Lebanon's parliament has adjourned a crucial session to elect a new president until 23 October.
Saad Hariri leads the majority March 14 coalition in parliament
Speaker Nabih Berri said there were not enough MPs to make the two-thirds quorum, after members of the opposition pro-Syrian bloc stayed away.
The opposition wants to prevent the Western-backed majority from electing an anti-Syrian head of state.
Pro-Syrian Emile Lahoud is due to step down in two months, bringing three years of political crisis to a head.
Parliament has until late November to choose a successor who, by political consensus, must be a Maronite Christian.
Lebanon has been locked in political crisis since the assassination of former Prime Minister Rafik Hariri in February 2005.
The anti-Syrian 14 March Movement under Prime Minister Fouad Siniora has a dwindling majority of 68 in the 128-seat Chamber of Deputies after the murders of five of its members.
Nassib Lahoud: Government candidate. Former US ambassador. Leading industrialist
Michel Aoun: Opposition candidate. Former army commander who fought Syria during civil war. Returned from exile in 2005. Vocal opponent of government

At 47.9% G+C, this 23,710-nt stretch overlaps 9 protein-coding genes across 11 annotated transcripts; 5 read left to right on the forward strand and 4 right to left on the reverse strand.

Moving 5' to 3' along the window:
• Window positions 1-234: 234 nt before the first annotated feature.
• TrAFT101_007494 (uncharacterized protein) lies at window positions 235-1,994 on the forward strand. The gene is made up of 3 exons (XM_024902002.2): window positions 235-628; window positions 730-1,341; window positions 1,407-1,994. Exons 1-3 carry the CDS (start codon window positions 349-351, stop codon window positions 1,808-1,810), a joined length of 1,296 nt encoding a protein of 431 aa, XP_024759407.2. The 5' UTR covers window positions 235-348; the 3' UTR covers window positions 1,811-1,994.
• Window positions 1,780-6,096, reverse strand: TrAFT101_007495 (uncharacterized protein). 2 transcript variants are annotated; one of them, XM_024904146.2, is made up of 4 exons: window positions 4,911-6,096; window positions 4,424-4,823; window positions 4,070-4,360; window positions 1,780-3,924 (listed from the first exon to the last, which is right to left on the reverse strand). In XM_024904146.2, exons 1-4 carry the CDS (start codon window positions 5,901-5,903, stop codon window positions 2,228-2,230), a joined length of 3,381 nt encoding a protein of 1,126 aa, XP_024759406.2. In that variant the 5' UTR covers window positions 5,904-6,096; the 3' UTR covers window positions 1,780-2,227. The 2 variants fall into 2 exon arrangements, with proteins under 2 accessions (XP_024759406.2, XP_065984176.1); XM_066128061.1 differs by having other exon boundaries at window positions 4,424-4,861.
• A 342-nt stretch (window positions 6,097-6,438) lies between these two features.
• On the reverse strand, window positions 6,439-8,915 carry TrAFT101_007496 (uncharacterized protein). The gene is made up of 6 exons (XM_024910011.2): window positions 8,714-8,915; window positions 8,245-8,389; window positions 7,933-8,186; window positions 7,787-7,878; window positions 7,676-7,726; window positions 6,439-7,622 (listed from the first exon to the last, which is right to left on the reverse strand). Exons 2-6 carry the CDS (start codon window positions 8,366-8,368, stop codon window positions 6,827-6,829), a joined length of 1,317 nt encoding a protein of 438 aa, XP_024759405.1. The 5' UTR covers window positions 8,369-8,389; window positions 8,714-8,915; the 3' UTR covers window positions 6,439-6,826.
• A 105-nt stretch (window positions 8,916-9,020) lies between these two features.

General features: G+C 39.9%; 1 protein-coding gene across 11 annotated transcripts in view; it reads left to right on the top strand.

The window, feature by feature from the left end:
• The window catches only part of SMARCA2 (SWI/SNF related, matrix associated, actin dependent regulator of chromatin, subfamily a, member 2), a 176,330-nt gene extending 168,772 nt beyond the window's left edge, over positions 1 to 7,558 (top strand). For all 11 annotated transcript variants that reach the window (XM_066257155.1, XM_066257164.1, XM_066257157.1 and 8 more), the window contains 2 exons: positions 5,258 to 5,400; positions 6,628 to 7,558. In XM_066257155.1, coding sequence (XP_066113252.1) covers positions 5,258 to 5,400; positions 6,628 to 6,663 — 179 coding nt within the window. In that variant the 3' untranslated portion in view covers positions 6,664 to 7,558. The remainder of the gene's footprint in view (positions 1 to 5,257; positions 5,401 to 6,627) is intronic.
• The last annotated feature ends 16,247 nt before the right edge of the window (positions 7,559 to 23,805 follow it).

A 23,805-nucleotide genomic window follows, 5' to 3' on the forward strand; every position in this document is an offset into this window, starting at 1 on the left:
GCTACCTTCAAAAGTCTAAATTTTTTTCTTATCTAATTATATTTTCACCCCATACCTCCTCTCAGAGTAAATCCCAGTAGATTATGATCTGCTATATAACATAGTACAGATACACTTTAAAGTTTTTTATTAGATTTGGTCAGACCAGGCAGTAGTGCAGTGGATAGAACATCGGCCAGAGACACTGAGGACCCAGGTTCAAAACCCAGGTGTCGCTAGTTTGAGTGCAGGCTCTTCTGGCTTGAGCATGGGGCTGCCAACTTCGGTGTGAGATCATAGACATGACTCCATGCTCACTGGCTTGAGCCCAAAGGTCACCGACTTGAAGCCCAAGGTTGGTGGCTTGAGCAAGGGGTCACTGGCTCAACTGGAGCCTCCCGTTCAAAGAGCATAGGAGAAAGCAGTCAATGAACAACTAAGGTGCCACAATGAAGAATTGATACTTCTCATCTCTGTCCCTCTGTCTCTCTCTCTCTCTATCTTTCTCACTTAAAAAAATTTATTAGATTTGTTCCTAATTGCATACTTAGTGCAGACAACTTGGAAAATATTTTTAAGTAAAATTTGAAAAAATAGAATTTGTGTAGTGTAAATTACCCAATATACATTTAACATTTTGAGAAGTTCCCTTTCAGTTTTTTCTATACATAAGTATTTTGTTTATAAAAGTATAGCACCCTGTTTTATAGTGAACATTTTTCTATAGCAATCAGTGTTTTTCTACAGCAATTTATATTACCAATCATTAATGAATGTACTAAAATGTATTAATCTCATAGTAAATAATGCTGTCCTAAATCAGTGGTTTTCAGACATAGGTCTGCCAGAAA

Michel Suleiman: Army commander since 1998. Electing him requires constitutional amendment
Riad Salameh: Central bank governor since 1993. Widely respected at home and abroad. Election requires constitutional amendment
Boutrous Harb: Pro-government candidate. MP and former minister
Jean Obeid: Possible consensus candidate. Foreign minister 2003-2004
This is not enough for the two-thirds majority required in the first round of voting.
Antoine Ghanim was the latest anti-Syrian MP to be killed when he was caught in a car bombing last week.
Tanks and troops ringed the parliament building for Tuesday's planned session and anti-Syrian MPs were escorted to there under tight security from the seaside hotel where many have been staying.
Some opposition MPs mingled in the corridors with their opponents but remained outside when the bell rang for them to take their places in the chamber.
"Despite everything, we continue to seek constructive dialogue and practical discussion with the various opposition blocs to salvage the presidential election," said deputy house speaker Farid Makari, reading a statement from 14 March.
The pro-Syrian coalition is led by the Shia Islamist movement, Hezbollah, with support from the Maronite Christian leader Michel Aoun.
The delay in voting for a new president gives more time, in theory, for intensive consultations to break the deadlock and produce agreement on a compromise candidate, says the BBC's Jim Muir in Beirut.